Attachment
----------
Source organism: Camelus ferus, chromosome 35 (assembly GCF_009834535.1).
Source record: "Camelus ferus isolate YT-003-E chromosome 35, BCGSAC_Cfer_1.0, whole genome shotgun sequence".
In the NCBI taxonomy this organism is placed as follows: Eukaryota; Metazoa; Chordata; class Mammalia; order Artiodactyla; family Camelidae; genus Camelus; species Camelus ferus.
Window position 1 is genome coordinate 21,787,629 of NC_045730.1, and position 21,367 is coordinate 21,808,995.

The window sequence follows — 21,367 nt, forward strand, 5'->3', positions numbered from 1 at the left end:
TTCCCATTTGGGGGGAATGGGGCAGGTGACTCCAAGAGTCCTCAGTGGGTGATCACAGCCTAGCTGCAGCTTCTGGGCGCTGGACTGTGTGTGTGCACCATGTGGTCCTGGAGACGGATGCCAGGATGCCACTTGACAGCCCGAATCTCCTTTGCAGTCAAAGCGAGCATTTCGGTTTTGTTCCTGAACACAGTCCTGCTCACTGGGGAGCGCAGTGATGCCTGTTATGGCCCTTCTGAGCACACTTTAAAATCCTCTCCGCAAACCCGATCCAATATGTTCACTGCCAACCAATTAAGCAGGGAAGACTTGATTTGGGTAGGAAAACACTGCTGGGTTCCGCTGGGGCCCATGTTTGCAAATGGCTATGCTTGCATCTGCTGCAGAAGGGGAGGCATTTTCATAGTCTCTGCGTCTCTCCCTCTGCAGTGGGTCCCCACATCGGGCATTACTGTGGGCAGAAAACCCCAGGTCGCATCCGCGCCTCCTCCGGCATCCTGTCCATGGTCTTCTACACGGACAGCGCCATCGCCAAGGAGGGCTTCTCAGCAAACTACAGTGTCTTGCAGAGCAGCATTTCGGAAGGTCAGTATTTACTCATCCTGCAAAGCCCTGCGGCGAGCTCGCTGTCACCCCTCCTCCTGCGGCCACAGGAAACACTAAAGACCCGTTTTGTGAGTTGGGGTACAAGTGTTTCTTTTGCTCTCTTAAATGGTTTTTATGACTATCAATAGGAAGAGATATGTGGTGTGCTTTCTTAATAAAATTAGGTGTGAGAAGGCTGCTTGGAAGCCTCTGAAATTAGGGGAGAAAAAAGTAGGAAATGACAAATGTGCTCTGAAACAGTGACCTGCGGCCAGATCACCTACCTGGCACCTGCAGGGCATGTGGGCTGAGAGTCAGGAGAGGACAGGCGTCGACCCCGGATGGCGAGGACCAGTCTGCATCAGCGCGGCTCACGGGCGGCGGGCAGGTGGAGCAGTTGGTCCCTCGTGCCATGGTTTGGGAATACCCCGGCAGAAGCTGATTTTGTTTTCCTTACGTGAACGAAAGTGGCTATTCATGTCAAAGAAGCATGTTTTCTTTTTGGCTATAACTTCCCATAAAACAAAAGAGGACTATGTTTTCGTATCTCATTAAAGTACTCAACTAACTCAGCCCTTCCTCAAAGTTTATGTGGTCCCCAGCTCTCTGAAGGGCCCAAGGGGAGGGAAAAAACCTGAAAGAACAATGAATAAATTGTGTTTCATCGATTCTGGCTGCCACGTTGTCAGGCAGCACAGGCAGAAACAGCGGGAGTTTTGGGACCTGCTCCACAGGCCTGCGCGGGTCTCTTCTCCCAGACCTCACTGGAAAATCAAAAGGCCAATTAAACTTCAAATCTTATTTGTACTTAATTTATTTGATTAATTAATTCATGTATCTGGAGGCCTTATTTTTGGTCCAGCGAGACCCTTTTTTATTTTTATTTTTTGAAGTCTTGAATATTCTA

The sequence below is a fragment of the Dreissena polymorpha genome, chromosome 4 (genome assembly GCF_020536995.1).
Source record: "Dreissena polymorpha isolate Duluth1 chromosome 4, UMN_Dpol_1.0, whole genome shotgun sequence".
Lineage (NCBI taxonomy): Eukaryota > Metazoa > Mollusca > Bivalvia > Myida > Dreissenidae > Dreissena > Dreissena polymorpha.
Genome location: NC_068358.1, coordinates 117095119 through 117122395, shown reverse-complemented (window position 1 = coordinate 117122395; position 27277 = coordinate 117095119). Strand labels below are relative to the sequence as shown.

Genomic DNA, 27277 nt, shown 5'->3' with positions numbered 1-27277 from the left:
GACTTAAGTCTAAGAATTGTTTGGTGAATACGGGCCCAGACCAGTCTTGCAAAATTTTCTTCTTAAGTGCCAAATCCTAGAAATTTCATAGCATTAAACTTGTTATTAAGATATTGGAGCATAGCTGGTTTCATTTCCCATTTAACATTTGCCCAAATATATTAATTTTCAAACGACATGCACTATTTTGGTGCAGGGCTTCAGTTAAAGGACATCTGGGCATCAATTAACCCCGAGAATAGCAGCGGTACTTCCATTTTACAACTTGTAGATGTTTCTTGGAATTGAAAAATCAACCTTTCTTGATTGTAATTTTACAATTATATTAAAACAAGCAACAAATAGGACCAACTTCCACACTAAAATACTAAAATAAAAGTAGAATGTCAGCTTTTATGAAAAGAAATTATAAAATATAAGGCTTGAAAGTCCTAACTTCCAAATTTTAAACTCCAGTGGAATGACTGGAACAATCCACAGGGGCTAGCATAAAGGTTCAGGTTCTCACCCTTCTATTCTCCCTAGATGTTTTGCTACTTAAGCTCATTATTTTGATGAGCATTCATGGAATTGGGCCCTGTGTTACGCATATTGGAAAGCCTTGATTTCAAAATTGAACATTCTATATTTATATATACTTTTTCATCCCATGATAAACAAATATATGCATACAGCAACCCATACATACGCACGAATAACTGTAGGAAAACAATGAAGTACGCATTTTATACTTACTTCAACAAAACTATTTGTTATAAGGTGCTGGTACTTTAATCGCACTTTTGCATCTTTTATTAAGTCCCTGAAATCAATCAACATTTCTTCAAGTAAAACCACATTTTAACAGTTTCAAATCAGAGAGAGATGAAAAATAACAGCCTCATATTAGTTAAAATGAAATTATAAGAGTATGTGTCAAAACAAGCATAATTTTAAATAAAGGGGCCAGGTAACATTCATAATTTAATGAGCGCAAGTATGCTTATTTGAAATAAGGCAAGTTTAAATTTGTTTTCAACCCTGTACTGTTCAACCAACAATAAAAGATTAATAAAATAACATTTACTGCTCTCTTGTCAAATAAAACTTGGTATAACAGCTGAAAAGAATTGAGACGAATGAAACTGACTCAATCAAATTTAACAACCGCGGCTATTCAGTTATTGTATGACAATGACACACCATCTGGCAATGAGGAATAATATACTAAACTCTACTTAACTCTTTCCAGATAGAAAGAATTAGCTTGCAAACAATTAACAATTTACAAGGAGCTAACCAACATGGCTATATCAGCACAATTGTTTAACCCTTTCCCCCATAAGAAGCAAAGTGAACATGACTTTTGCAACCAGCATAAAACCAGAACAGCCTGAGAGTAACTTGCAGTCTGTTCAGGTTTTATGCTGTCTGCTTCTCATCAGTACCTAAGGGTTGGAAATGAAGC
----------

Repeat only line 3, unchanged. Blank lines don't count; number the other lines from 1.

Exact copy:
In the NCBI taxonomy this organism is placed as follows: Eukaryota; Metazoa; Chordata; class Mammalia; order Artiodactyla; family Camelidae; genus Camelus; species Camelus ferus.